Always confident, the 5-foot-9 All-Star guard has worked his way to NBA stardom
POSTED: Apr 1, 2016 10:01 AM ET
The last pick of the 2011 Draft, Isaiah Thomas has left a large impact since his arrival in Boston 14 months ago.
BOSTON — It seems longer than 14 months ago that the Boston Celtics were losing aimlessly, without floor leadership. Then, in the final hour of the trade deadline, they landed their least likely savior. The trade itself cost the Celtics relatively little, and for good reason: Isaiah Thomas arrived as the tiniest player and lowliest former Draft pick on their roster.
From 45-88, which had been their record over the preceding 16 months, the Celtics have been transformed into a playoff team. Thomas, the No. 60 pick of the 2011 Draft, has become Boston's lone All-Star. At 5-foot-9, he is the leading scorer and playmaker for the young Celtics, and they've gone 57-39 with Thomas on the floor. The Celtics have a chance to improve their record with Thomas when they visit the Golden State Warriors on Friday (10:30 p.m., ESPN).
These outcomes have been surprising and yet typical. Thomas, the little giant, has made a habit of bringing together terms that ought to be mutually exclusive. It's as if his unexpected triumphs were always meant to be. Along the way Thomas, 27, has helped propel the new generation of NBA stars whose leader is Stephen Curry: Altogether they have succeeded in elevating the NBA by downsizing it.
Danny Ainge, president of the Celtics, insists he was able to see into the future when he acquired Thomas from Phoenix in a three-team trade on February 20, 2015.
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"I'm not surprised at all that he's playing the way he's been playing for the last two years," says Ainge, who can recall sitting in his office last year with Thomas shortly after the trade. They were watching a Celtics game together on TV, days before Thomas would make his Boston debut, and even then Ainge was telling the last pick of the Draft -- the so-called "Mr. Irrelevant" -- what he could accomplish. Thomas, to quote the exact phrasing of his new boss, had it in him to become "a legend" for this franchise of 17 championships and 21 retired numbers.
"I've never had that," says Thomas; and then, true to his better irony, he lists the many exceptions. "Other than my friends and family, and [University of Washington] coach [Lorenzo} Romar and [former Sacramento Kings coach] Mike Malone, I've never had nobody be saying you're going to be that good."
Romar was his coach for three years at Washington. Shortly after Thomas had been chosen as the ultimate afterthought by the 24-win Kings, Romar put together a plan to help him punch above his weight.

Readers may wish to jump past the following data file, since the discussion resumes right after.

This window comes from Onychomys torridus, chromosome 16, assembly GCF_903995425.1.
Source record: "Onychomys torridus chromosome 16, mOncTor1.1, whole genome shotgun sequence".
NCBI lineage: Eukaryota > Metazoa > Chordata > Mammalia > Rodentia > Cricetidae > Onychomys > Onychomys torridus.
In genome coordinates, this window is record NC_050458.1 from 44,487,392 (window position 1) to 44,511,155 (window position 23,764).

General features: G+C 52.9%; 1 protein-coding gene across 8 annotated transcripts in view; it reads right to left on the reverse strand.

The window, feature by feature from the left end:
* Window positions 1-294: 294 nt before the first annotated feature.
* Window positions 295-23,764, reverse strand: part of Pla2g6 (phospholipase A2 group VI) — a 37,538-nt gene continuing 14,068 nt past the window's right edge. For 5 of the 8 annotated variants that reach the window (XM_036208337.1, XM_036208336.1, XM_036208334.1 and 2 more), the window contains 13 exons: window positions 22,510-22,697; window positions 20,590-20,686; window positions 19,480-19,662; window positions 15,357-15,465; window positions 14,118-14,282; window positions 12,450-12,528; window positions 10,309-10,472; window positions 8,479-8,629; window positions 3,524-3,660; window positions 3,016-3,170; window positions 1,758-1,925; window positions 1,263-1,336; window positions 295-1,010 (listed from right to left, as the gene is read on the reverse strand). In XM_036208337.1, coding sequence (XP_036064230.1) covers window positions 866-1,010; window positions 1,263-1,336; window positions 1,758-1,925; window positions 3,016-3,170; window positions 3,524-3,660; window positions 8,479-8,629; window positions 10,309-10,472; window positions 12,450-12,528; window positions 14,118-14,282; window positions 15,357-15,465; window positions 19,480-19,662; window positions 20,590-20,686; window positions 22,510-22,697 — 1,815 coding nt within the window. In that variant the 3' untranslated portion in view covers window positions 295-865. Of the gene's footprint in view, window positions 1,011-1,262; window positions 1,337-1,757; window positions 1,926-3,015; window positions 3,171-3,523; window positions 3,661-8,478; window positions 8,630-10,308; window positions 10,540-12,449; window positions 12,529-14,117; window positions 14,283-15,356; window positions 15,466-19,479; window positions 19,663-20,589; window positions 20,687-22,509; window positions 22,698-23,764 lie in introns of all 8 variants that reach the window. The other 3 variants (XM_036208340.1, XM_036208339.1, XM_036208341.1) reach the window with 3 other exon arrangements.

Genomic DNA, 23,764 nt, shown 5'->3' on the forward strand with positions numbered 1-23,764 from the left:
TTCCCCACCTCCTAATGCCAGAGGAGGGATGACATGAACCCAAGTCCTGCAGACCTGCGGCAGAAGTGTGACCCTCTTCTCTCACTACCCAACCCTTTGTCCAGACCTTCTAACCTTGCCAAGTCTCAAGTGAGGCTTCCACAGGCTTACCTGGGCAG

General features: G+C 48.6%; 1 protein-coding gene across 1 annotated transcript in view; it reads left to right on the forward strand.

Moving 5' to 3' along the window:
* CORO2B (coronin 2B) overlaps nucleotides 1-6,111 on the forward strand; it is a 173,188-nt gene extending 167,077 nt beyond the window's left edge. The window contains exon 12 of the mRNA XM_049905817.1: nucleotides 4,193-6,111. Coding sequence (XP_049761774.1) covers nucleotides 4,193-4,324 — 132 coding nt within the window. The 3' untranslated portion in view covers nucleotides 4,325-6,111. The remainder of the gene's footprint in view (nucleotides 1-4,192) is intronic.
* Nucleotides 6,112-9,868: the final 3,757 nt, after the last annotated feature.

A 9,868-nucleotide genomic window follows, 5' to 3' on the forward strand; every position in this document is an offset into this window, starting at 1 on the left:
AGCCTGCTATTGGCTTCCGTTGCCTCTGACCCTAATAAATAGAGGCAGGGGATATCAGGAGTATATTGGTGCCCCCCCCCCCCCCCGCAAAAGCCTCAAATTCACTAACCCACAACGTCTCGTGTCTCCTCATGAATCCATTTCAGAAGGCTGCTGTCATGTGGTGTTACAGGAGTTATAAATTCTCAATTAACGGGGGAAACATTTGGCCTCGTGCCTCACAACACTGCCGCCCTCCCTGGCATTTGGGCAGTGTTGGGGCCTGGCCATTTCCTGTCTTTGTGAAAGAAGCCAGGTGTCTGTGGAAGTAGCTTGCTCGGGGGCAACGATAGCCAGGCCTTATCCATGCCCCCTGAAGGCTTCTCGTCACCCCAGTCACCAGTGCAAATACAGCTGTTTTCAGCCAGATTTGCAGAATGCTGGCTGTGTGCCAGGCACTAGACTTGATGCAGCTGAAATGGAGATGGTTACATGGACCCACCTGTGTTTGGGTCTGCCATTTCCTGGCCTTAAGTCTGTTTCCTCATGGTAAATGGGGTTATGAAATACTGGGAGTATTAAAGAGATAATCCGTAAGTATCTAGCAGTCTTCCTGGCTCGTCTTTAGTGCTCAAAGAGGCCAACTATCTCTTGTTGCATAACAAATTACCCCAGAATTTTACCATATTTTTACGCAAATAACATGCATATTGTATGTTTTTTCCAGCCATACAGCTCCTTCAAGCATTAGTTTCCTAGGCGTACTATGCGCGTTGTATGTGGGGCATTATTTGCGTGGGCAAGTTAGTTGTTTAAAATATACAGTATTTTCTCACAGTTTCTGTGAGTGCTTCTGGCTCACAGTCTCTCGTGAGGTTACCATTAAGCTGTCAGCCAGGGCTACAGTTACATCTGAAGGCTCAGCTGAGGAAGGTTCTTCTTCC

"I worked out at the University of Washington with Coach Romar," Thomas said. "He got me game film from the previous year from the Kings -- where I would get my shots, where I would get my opportunities, where I would be if I did play. When I got to training camp, all I had to do was perform. I knew all the plays; I knew where I had to be. I was a step ahead of the rookies going in."
The 2011 lockout was going to shorten training camp, further reducing Thomas's chances of earning his place. He made the most of every minute by running in between plays, during breaks in scrimmages, or from one drill to the next.
"That's what we did at the University of Washington -- you had to run, or you don't get a water break," he says. "That was already in me. So when I was doing it in the NBA, guys were like, what are you running to go get a drink for? They had to tell me to stop. That was me."
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Isaiah Thomas has 36 points and 11 assists in the Celtics 139-134 win over the Clippers.
The way he was playing four years ago when he had nothing to lose is the same way he is playing today for this team with everything to gain.
By March 2012 he was being awarded as Western Conference rookie of the month -- for the second straight month. By that midseason he was the Kings' starting point guard. By year three, when Malone arrived as the coach who invested fully in his potential, Thomas was averaging 20.3 ppg, which led to his 2014 recruitment by Phoenix as a free agent. Thomas, the source of so many happy surprises, was himself surprised by none of this.
"I always carried myself like I was the best," Thomas says. "Not to be overconfident, but I think the best players have a different type of swagger, a different type of walk about themselves."
This is why Thomas remains grateful, in some small way, to everyone who has ever looked down upon him or dismissed him at first glance.
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Isaiah Thomas scores 28 points, dishes out seven assists to help the Celtics defeat the Magic.
"When they said that," he says of the common assumptions that the NBA wasn't meant for someone of his size, "that just motivated me even more to make it."
It's as if he is expressing sympathy for all of the high draft picks -- the prototypes with the God-given height and strength who have never experienced the gift that he received. Players with the build of LeBron James or Kevin Durant or Carmelo Anthony have been expected to be stars long before they were drafted, whereas Thomas, lost in the back of the picture, hidden behind the taller bodies, had to give everything to the game. Which, as it turns out now, is the best way to play.
"For me it was never that I can stop working, that I know I'm going to make it," Thomas says. "It made me want it that much more. I wanted to be in the position they were in so badly. I would do anything."
From his point of view, looking up to the larger basketball world, Thomas is able to see now that he was as fortunate as anyone.